Zelig – Real and Fake

Woody Allen’s Zelig brings up a lot of issues of realism vs fabrication. It seems that using every available method of convincing the audience that the film is real, through mixing fabricated video with historical video, copying the narrator from an earlier time, and using a visual style similar to the early 1900s, Zelig is able to create a fake history.


As someone who approached this film being unfamiliar with Woody Allen and having a more naturally believing attitude, this film demonstrates how seemingly easy it is to create a fake history that is totally believable. One of the more convincing methods is by mocking how documentaries are made today. The movie begins with contemporary people saying thing such as “I cant believe that this person has been forgotten in history despite his importance” – which creates a complex lie. They are lying about a lie.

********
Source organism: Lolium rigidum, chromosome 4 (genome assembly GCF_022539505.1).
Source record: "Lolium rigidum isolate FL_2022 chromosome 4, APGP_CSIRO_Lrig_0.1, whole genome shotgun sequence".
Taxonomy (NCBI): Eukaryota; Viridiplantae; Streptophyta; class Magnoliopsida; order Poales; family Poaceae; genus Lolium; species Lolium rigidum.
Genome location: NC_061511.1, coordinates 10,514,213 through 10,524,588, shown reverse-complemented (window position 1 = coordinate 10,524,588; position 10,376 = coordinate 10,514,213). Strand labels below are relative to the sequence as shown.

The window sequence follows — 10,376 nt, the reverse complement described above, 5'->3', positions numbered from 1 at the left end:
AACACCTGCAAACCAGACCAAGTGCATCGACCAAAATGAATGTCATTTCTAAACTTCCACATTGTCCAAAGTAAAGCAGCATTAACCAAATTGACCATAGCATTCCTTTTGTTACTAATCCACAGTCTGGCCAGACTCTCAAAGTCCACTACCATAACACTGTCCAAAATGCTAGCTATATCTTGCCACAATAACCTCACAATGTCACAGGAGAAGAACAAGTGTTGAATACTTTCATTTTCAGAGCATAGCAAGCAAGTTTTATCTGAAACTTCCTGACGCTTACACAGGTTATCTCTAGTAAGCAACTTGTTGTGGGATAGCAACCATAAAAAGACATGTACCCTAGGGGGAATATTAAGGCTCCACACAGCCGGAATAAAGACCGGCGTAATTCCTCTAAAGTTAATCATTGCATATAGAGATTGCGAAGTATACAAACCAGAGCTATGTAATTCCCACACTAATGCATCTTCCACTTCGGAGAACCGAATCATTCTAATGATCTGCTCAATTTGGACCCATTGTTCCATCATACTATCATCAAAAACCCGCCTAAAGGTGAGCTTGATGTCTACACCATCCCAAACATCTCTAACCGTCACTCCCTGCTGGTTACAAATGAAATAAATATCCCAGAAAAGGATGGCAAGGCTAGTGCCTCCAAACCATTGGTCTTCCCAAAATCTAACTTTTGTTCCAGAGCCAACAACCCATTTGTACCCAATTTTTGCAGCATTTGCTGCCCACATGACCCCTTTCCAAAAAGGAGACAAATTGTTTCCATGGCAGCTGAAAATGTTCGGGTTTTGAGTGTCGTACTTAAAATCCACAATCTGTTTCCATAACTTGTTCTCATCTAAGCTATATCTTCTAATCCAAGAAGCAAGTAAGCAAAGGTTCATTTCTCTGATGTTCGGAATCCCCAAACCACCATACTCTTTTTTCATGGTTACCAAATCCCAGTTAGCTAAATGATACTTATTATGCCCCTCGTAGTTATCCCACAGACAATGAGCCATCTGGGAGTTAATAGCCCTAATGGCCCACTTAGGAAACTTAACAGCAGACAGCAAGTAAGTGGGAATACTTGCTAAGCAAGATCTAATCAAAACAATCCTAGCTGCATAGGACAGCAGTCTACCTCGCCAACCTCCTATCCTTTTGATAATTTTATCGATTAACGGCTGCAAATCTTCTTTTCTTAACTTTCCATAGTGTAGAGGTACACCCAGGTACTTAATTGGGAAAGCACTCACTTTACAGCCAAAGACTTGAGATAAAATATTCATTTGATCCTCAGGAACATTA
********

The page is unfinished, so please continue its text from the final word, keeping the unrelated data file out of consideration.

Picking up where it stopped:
If this movie has had any influence on my own work and what I would want to try, it would be trying to place my fake images among real history. Such as taking completely fake news stories and putting them in a magazine with real stories. We regard popular news media as truthful, so this method that was used in Zelig would work here also. The idea that you can pass anything off as true if it is embedded in a newspaper or magazine is powerful – and it was apparent that Zelig worked closely with the newspapers to make his story seem more real.



The thing I wonder most, though, is that Woody Allen chose to humorously go over the top with some of the scenes – to give away the whole act. Perhaps this was done in order to reveal the duality between the news and fabrication? That if the news media tried with just a little effort, it could easily convince you of something ridiculous, where as Zelig has to go far out of it’s way (a man walking up a wall) to point this out.


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